When my daughter was born, I made a promise to myself to never, ever put my hands on her when I’m angry. It doesn’t matter if I’m angry at her or angry about something else. I believe that in this world, there are going to be enough people and events that are going to disappoint her and hurt her—probably physically and emotionally—and I don’t want to be part of that. I will support her when she is hurt and disappointed, but I don’t want her to be on the receiving end of pain coming from my hands.

And when I am angry—especially when I’m having feelings of anger toward her for misbehaving—I remind myself of something. I remind myself of the first few moments after I gave birth and saw her tiny face. I swore that I would protect her as best as I could. I swore that I would morph into a mother lion and take down anyone who ever laid a hand on her. I remember my heart stopping (literally) in the back of an ambulance and as I drifted in a state of unconsciousness, hearing the voices of the paramedics telling me that there was a 5-day-old baby girl in my husband’s arms outside the ambulance, and that she needed a mommy to love and care for her. I remember in the weeks after she and I were both safely at home, how tiny and innocent she was, totally dependent on me for everything. I remember the pure love and trust that shone in her eyes as she would gaze up at me while I was rocking or feeding her. I remember that I want her to always look at me that way.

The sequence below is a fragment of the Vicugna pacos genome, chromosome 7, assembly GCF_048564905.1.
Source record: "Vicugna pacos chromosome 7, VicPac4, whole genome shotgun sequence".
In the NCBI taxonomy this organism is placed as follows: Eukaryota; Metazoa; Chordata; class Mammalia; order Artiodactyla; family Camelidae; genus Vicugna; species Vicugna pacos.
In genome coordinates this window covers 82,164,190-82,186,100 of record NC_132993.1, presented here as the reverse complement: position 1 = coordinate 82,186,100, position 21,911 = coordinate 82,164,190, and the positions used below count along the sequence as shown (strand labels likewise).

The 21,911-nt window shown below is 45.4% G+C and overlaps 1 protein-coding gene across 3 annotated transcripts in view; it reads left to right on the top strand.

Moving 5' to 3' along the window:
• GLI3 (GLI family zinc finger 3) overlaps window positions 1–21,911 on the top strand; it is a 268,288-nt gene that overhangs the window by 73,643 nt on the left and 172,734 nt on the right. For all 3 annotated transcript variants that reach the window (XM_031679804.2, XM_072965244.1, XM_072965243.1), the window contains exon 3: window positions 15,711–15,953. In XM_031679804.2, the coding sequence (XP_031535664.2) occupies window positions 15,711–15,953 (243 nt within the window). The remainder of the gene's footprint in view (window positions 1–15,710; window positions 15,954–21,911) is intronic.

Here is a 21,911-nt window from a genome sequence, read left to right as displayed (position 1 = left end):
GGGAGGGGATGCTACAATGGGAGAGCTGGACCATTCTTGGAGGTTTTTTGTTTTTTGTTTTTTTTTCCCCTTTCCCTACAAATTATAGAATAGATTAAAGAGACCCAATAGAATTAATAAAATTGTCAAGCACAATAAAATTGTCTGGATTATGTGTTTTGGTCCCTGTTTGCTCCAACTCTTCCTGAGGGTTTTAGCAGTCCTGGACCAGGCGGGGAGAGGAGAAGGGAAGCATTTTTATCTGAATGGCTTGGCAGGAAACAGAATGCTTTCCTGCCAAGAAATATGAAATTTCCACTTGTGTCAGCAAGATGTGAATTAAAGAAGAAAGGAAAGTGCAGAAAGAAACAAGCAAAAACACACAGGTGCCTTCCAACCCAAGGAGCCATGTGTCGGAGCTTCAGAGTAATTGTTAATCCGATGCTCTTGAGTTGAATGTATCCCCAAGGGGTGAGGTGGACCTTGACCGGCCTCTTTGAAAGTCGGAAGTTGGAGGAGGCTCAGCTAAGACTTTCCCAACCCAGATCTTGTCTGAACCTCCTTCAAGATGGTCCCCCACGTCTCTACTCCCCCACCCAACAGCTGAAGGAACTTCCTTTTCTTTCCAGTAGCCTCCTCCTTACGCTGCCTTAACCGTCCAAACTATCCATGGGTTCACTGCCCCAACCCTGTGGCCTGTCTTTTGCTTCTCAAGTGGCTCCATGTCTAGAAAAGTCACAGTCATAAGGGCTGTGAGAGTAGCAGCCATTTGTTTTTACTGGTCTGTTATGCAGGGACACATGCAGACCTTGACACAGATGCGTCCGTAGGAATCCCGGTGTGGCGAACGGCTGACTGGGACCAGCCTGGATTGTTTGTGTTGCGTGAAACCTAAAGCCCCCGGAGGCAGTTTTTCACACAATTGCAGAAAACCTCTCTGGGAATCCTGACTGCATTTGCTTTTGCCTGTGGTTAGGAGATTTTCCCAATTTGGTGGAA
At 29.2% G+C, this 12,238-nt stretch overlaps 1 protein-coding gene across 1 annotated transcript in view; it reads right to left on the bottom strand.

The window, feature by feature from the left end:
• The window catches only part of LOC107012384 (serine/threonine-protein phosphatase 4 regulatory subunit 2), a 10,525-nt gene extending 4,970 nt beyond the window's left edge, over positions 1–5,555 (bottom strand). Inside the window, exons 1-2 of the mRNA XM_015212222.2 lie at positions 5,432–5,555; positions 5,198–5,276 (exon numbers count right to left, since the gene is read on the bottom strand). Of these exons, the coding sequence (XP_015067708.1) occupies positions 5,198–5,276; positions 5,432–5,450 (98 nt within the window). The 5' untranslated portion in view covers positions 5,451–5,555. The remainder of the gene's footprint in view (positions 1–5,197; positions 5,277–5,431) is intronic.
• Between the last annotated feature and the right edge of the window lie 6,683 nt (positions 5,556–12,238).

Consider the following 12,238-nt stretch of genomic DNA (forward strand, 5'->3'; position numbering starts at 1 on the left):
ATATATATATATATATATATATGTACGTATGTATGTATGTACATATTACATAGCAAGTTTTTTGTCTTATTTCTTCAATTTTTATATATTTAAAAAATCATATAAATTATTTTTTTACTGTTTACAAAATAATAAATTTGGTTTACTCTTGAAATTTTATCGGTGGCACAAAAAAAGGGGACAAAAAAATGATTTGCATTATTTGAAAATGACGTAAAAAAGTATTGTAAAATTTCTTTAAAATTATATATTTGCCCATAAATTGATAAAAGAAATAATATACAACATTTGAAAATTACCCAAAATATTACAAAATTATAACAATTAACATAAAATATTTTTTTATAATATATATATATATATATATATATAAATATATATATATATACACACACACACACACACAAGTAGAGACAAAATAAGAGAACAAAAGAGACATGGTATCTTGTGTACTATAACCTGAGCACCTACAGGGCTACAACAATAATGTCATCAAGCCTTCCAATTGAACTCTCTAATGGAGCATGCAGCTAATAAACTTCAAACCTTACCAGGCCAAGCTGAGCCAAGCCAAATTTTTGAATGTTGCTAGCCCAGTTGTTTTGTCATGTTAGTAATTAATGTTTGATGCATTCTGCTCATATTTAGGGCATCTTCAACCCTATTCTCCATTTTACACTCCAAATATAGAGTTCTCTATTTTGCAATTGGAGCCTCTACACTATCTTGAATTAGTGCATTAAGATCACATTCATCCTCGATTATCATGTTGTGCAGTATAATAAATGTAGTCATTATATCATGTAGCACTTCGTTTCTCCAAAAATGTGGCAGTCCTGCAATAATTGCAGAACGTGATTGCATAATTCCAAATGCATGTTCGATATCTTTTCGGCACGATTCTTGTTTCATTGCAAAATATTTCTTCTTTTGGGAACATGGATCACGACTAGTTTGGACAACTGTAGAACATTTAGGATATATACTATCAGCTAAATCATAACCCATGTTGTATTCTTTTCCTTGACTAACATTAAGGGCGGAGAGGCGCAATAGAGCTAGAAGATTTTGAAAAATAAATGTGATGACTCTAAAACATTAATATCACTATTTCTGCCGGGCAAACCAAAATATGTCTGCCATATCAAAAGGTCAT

Maybe having come so close to meeting my Maker puts a different spin on things. I know that my time here is limited. I remember that my child is a precious gift from God and He expects me to care for her and love her the same way He cares for and loves me. God may present me with trials and tribulations, but He has never reached down and slapped me across the face or intentionally inflicted physical harm on me. He is the Father of all fathers and I only hope that I can come close to being the kind of parent worthy of raising and caring for the tender soul that resides in my daughter. We’re all souls on loan from Heaven.

I’m getting off my soapbox now.

I know people do the best they can with the hands they’re dealt in life. I’ve had unique experiences that have shaped my thoughts and beliefs. And that’s all they are—the thoughts and beliefs of one woman. Everyone else has had unique experiences that have shaped who they are, too. The gunman in Lane Bryant. The women who were his victims. The gunman at NIU. The people he shot. The parents who hit their kids, the parents who don’t, people who abuse, people who don’t, people who’ve been victimized, people who haven’t been victimized. Everyone doing the best they can in this story called “Life.” Everyone doing the best they can…and me hoping that no matter what, they can always work to do better. I know I’m always working toward that.

3 comments:

Cheryl said...

This was an amazing and enlightening essay Martha. Everything you said was so true,and you said it so well.

jAMiE said...

I agree with Cheryl, that was well said and i have to say i agree with you, it's all so very true. Growing up, i was hit and it hurt me more emotionally than it ever did physically.

Jim Latchford said...

Well said Martha... My Dad use to literally beat my younger brother and me bloody whenever he got "mad," which was often. I was scared to death that I would repeat my father's violent tendencies when I became a parent...and was even more afraid that should I have a son he would suffer the same as had I. Fortunately the Lord blessed us with a daughter and I made the decision when she was two that I could no longer discipline her physically. It was one of my finer decisions, as she has grown into a beautiful 22 year old woman who has a giving and caring heart...and who loves her "Daddy" with all her heart.